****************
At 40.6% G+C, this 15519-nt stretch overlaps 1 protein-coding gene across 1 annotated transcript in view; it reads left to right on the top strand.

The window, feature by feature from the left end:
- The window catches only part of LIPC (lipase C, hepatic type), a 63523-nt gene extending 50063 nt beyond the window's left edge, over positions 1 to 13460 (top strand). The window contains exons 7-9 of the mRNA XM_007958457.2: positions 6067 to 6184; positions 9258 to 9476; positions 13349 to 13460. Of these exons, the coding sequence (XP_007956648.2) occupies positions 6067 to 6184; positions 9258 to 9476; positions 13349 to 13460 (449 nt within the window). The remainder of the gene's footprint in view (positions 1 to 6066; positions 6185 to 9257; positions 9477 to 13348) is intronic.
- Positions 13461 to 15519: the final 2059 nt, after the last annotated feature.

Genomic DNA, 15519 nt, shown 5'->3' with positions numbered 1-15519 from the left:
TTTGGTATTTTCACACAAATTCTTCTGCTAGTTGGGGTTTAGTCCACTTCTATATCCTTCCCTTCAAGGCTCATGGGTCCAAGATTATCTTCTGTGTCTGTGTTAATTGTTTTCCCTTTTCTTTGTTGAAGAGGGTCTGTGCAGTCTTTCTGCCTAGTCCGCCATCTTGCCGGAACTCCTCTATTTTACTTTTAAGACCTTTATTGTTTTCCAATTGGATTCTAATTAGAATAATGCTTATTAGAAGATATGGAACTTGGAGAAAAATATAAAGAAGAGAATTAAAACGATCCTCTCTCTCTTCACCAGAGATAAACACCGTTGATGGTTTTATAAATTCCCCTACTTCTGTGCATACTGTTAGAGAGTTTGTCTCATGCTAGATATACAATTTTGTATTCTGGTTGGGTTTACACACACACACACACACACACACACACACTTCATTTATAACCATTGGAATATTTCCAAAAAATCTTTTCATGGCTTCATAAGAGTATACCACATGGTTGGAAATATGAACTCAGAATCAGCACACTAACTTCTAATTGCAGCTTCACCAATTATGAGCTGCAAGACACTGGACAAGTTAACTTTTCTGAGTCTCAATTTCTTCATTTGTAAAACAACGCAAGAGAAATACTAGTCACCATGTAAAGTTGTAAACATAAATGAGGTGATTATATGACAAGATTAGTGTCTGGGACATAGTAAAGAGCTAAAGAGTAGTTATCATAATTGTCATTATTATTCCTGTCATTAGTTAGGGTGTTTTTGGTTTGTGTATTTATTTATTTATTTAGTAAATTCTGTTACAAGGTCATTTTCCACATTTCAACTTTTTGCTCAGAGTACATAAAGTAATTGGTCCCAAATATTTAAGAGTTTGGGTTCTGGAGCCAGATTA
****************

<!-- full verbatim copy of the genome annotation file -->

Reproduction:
At 40.6% G+C, this 15519-nt stretch overlaps 1 protein-coding gene across 1 annotated transcript in view; it reads left to right on the top strand.

The window, feature by feature from the left end:
- The window catches only part of LIPC (lipase C, hepatic type), a 63523-nt gene extending 50063 nt beyond the window's left edge, over positions 1 to 13460 (top strand). The window contains exons 7-9 of the mRNA XM_007958457.2: positions 6067 to 6184; positions 9258 to 9476; positions 13349 to 13460. Of these exons, the coding sequence (XP_007956648.2) occupies positions 6067 to 6184; positions 9258 to 9476; positions 13349 to 13460 (449 nt within the window). The remainder of the gene's footprint in view (positions 1 to 6066; positions 6185 to 9257; positions 9477 to 13348) is intronic.
- Positions 13461 to 15519: the final 2059 nt, after the last annotated feature.

Genomic DNA, 15519 nt, shown 5'->3' with positions numbered 1-15519 from the left:
TTTGGTATTTTCACACAAATTCTTCTGCTAGTTGGGGTTTAGTCCACTTCTATATCCTTCCCTTCAAGGCTCATGGGTCCAAGATTATCTTCTGTGTCTGTGTTAATTGTTTTCCCTTTTCTTTGTTGAAGAGGGTCTGTGCAGTCTTTCTGCCTAGTCCGCCATCTTGCCGGAACTCCTCTATTTTACTTTTAAGACCTTTATTGTTTTCCAATTGGATTCTAATTAGAATAATGCTTATTAGAAGATATGGAACTTGGAGAAAAATATAAAGAAGAGAATTAAAACGATCCTCTCTCTCTTCACCAGAGATAAACACCGTTGATGGTTTTATAAATTCCCCTACTTCTGTGCATACTGTTAGAGAGTTTGTCTCATGCTAGATATACAATTTTGTATTCTGGTTGGGTTTACACACACACACACACACACACACACACACTTCATTTATAACCATTGGAATATTTCCAAAAAATCTTTTCATGGCTTCATAAGAGTATACCACATGGTTGGAAATATGAACTCAGAATCAGCACACTAACTTCTAATTGCAGCTTCACCAATTATGAGCTGCAAGACACTGGACAAGTTAACTTTTCTGAGTCTCAATTTCTTCATTTGTAAAACAACGCAAGAGAAATACTAGTCACCATGTAAAGTTGTAAACATAAATGAGGTGATTATATGACAAGATTAGTGTCTGGGACATAGTAAAGAGCTAAAGAGTAGTTATCATAATTGTCATTATTATTCCTGTCATTAGTTAGGGTGTTTTTGGTTTGTGTATTTATTTATTTATTTAGTAAATTCTGTTACAAGGTCATTTTCCACATTTCAACTTTTTGCTCAGAGTACATAAAGTAATTGGTCCCAAATATTTAAGAGTTTGGGTTCTGGAGCCAGATTA